Thyroid surgery at St. Vincent’s is performed by nationally respected ear, nose and throat (ENT) surgeons whose process involves the participation of a multidisciplinary team of expert medical professionals. This team includes board-certified endocrinologists, oncologists, anesthesiologists, medical and oncology radiologists, nurses and pathologists.
Their knowledge, input and regular review of the patient’s condition and progress ensures the most effective individualized treatment and care plan is followed. As a reflection of this expertise, St. Vincent’s was recently rated by U.S. News and World Report as among the nation’s top hospitals for ENT care.
Protecting Delicate Vocal Cords
St. Vincent’s has advanced equipment to monitor the nerve to the vocal cords, which is so important during delicate thyroid and parathyroid surgery. With specialized training in such thyroid and parathyroid surgery, our physicians have the experience to perform these surgeries avoiding damage to vocal cords and giving patients the best outcomes.
Medicine has improved in its detection of thyroid cancers so that they are more commonly diagnosed when they are small. A surgery to remove the thyroid gland and possibly lymph nodes will be followed by treatment to prevent reoccurrence.
Your thyroid is the gland located in the lower neck that regulates and controls your metabolism. Approximately 60 million Americans have problems relating to this important gland, and too many go undiagnosed. Here at St. Vincent’s, our skilled endocrinologists are able to recognize and diagnose the diseases, including hypo- and hyperthyroidism that can be causing the discomfort and changes. Currently, it is estimated that women are about seven times more likely to suffer such thyroid problems than men.
The primary reason for thyroid surgery, however, is cancer. When a nodule on the thyroid is discovered, a determination should be made as to whether or not it is cancerous. At St. Vincent’s, the latest thyroid ultrasound techniques are used to identify the nodule. Other testing and lab work is then done on a tissue sample drawn from the nodule by what is called “fine-needle aspiration,” generally performed in the endocrinologist’s office. In the vast majority of cases, the nodule will be benign, or harmless. If determined to be cancerous, however, the surgical team will gather more necessary information and begin to implement plans for any necessary surgery.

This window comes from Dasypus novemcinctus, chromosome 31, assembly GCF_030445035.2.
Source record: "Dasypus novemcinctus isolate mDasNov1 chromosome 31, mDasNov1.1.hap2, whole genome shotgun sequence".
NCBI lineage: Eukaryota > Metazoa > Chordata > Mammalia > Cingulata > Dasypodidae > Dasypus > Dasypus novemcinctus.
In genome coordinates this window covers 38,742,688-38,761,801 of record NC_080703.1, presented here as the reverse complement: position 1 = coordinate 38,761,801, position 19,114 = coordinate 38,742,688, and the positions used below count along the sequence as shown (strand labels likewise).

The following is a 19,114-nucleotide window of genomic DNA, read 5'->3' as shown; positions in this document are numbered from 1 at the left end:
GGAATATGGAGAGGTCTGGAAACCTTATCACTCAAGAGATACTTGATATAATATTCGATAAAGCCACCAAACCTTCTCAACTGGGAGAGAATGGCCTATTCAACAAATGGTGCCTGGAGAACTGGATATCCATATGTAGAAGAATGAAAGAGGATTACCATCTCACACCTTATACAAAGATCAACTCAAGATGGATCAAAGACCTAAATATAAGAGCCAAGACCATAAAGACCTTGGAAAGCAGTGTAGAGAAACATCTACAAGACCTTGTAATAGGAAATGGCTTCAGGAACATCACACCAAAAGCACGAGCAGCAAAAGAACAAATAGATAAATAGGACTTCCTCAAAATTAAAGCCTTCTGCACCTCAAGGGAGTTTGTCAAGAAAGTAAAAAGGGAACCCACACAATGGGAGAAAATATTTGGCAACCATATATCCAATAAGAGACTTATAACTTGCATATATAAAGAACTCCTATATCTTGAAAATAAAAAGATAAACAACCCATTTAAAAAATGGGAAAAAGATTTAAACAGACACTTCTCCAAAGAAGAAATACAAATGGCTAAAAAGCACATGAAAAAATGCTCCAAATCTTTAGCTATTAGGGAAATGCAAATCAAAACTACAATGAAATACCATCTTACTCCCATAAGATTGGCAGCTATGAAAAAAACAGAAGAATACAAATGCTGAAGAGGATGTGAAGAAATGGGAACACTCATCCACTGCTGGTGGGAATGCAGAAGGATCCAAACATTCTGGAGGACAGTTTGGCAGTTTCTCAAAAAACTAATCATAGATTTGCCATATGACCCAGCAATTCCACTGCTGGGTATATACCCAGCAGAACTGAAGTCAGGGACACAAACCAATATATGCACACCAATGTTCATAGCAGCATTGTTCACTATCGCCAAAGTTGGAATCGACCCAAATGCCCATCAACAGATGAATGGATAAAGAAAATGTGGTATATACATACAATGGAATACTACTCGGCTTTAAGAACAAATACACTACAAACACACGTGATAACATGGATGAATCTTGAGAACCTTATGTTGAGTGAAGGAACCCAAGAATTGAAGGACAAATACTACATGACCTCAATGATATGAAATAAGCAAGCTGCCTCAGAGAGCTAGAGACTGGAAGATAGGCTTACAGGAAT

Thyroid cancer is one of the least life-threatening cancers. Early detection and treatment at the hands of a surgeon skilled in the latest thyroid and parathyroid surgery techniques, however, ensures the smoothest, most successful recovery.
Part of this formula for success at St. Vincent’s includes the involvement, in each individual case, of our multidisciplinary team, which includes expert oncologists and our highly skilled radiologists using the latest technology and equipment. An example of this is the Siemens Antares ultrasound system that details with great clarity the size, shape, vascularity (blood vessel development) and internal composition of even tiny nodules - information critical to the oncologist’s evaluation of the cancer’s character and extent, and the surgeon’s choice of technique for its removal.
Symptoms of thyroid cancer
Most nodules are benign. In general, however, symptoms of thyroid cancer that must be brought to the attention of a physician include:
- A lump, nodule or enlarged lymph node in the neck
- Enlargement of the neck
- Hoarseness or voice change
- Difficulty swallowing or breathing; choking feeling
- Neck or throat pain (may go from the neck to the ears)
- Sensitivity in the neck
- Persistent cough not due to allergies or illness
Surgical removal of the nodule
Surgery is recommended when the nodule is determined to be cancerous. In some cases, the nodule may be diagnosed as “indeterminate” for cancer, meaning cancer has not advanced enough to be a threat. In such cases, hormone therapy can be effective in stopping the growth of cancer cells. For more advanced cancers, chemotherapy or radiation may be used prior to surgery.
Once it has been decided that surgery is required, your St. Vincent’s surgeon will confer with the surgical team and a plan will be in effect to remove the nodule and follow up with chemotherapy, radiation therapy, or both. During surgery, the surgeon will remove the area of the thyroid that contains the cancerous nodule. This is where the exacting skills of only the most practiced surgeons allow for the safe and successful removal of tissue without injury to the nerve critical to voice quality, which is situated within the area of operation.
Follow-up care and consultation generally includes further diagnostic testing, and the multidisciplinary team maintains monitoring on each individual case at our tumor board meetings. The prognosis for a complete cure of most thyroid cancers, once surgically treated, is excellent. Still, it is important to emphasize that your progress toward an optimized outcome is of great concern of the dedicated St. Vincent’s team throughout the process.
St. Vincent's Medical Center: Surgical expertise when you need it most.
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